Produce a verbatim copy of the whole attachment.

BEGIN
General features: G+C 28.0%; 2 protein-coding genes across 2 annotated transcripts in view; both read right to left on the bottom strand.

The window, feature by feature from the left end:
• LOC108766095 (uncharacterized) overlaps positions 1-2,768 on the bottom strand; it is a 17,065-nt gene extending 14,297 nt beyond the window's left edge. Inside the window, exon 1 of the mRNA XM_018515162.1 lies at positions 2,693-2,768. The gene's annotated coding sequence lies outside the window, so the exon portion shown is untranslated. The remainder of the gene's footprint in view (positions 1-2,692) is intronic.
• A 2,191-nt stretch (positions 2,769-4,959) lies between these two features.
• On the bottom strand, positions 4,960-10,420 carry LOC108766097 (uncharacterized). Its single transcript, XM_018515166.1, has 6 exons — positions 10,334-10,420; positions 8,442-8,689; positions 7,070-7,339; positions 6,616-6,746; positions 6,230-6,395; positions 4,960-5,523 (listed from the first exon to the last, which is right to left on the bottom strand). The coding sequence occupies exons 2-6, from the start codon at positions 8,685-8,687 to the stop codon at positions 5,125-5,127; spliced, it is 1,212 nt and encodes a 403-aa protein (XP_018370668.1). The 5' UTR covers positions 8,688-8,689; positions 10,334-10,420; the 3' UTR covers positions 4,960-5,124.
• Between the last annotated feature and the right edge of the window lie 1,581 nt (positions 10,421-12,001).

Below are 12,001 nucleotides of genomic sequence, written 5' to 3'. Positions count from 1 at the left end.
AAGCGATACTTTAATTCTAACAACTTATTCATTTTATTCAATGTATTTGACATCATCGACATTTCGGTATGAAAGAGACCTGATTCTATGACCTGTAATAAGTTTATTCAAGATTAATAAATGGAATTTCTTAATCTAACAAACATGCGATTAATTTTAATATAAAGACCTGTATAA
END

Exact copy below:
General features: G+C 28.0%; 2 protein-coding genes across 2 annotated transcripts in view; both read right to left on the bottom strand.

The window, feature by feature from the left end:
• LOC108766095 (uncharacterized) overlaps positions 1-2,768 on the bottom strand; it is a 17,065-nt gene extending 14,297 nt beyond the window's left edge. Inside the window, exon 1 of the mRNA XM_018515162.1 lies at positions 2,693-2,768. The gene's annotated coding sequence lies outside the window, so the exon portion shown is untranslated. The remainder of the gene's footprint in view (positions 1-2,692) is intronic.
• A 2,191-nt stretch (positions 2,769-4,959) lies between these two features.
• On the bottom strand, positions 4,960-10,420 carry LOC108766097 (uncharacterized). Its single transcript, XM_018515166.1, has 6 exons — positions 10,334-10,420; positions 8,442-8,689; positions 7,070-7,339; positions 6,616-6,746; positions 6,230-6,395; positions 4,960-5,523 (listed from the first exon to the last, which is right to left on the bottom strand). The coding sequence occupies exons 2-6, from the start codon at positions 8,685-8,687 to the stop codon at positions 5,125-5,127; spliced, it is 1,212 nt and encodes a 403-aa protein (XP_018370668.1). The 5' UTR covers positions 8,688-8,689; positions 10,334-10,420; the 3' UTR covers positions 4,960-5,124.
• Between the last annotated feature and the right edge of the window lie 1,581 nt (positions 10,421-12,001).

Below are 12,001 nucleotides of genomic sequence, written 5' to 3'. Positions count from 1 at the left end.
AAGCGATACTTTAATTCTAACAACTTATTCATTTTATTCAATGTATTTGACATCATCGACATTTCGGTATGAAAGAGACCTGATTCTATGACCTGTAATAAGTTTATTCAAGATTAATAAATGGAATTTCTTAATCTAACAAACATGCGATTAATTTTAATATAAAGACCTGTATAA